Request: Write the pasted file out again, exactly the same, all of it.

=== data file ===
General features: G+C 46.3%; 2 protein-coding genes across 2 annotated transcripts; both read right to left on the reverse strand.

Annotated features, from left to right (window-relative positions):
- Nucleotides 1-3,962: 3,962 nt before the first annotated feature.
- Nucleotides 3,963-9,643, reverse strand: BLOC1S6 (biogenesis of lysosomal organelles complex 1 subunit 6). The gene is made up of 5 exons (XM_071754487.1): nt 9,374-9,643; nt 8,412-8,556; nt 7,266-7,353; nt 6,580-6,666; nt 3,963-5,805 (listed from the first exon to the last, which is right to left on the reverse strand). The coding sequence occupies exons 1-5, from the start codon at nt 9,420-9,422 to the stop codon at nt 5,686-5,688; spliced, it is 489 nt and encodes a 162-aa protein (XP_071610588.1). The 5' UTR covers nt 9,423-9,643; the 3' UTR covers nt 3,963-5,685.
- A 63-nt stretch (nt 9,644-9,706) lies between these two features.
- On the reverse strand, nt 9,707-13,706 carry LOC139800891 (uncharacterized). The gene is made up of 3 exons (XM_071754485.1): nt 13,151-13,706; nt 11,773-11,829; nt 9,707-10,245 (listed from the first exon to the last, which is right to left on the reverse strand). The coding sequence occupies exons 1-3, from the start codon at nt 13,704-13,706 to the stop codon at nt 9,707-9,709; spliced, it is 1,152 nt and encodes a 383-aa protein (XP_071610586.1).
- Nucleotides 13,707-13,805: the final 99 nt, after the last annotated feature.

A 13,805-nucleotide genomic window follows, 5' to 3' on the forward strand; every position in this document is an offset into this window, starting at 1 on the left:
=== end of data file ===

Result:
General features: G+C 46.3%; 2 protein-coding genes across 2 annotated transcripts; both read right to left on the reverse strand.

Annotated features, from left to right (window-relative positions):
- Nucleotides 1-3,962: 3,962 nt before the first annotated feature.
- Nucleotides 3,963-9,643, reverse strand: BLOC1S6 (biogenesis of lysosomal organelles complex 1 subunit 6). The gene is made up of 5 exons (XM_071754487.1): nt 9,374-9,643; nt 8,412-8,556; nt 7,266-7,353; nt 6,580-6,666; nt 3,963-5,805 (listed from the first exon to the last, which is right to left on the reverse strand). The coding sequence occupies exons 1-5, from the start codon at nt 9,420-9,422 to the stop codon at nt 5,686-5,688; spliced, it is 489 nt and encodes a 162-aa protein (XP_071610588.1). The 5' UTR covers nt 9,423-9,643; the 3' UTR covers nt 3,963-5,685.
- A 63-nt stretch (nt 9,644-9,706) lies between these two features.
- On the reverse strand, nt 9,707-13,706 carry LOC139800891 (uncharacterized). The gene is made up of 3 exons (XM_071754485.1): nt 13,151-13,706; nt 11,773-11,829; nt 9,707-10,245 (listed from the first exon to the last, which is right to left on the reverse strand). The coding sequence occupies exons 1-3, from the start codon at nt 13,704-13,706 to the stop codon at nt 9,707-9,709; spliced, it is 1,152 nt and encodes a 383-aa protein (XP_071610586.1).
- Nucleotides 13,707-13,805: the final 99 nt, after the last annotated feature.

A 13,805-nucleotide genomic window follows, 5' to 3' on the forward strand; every position in this document is an offset into this window, starting at 1 on the left: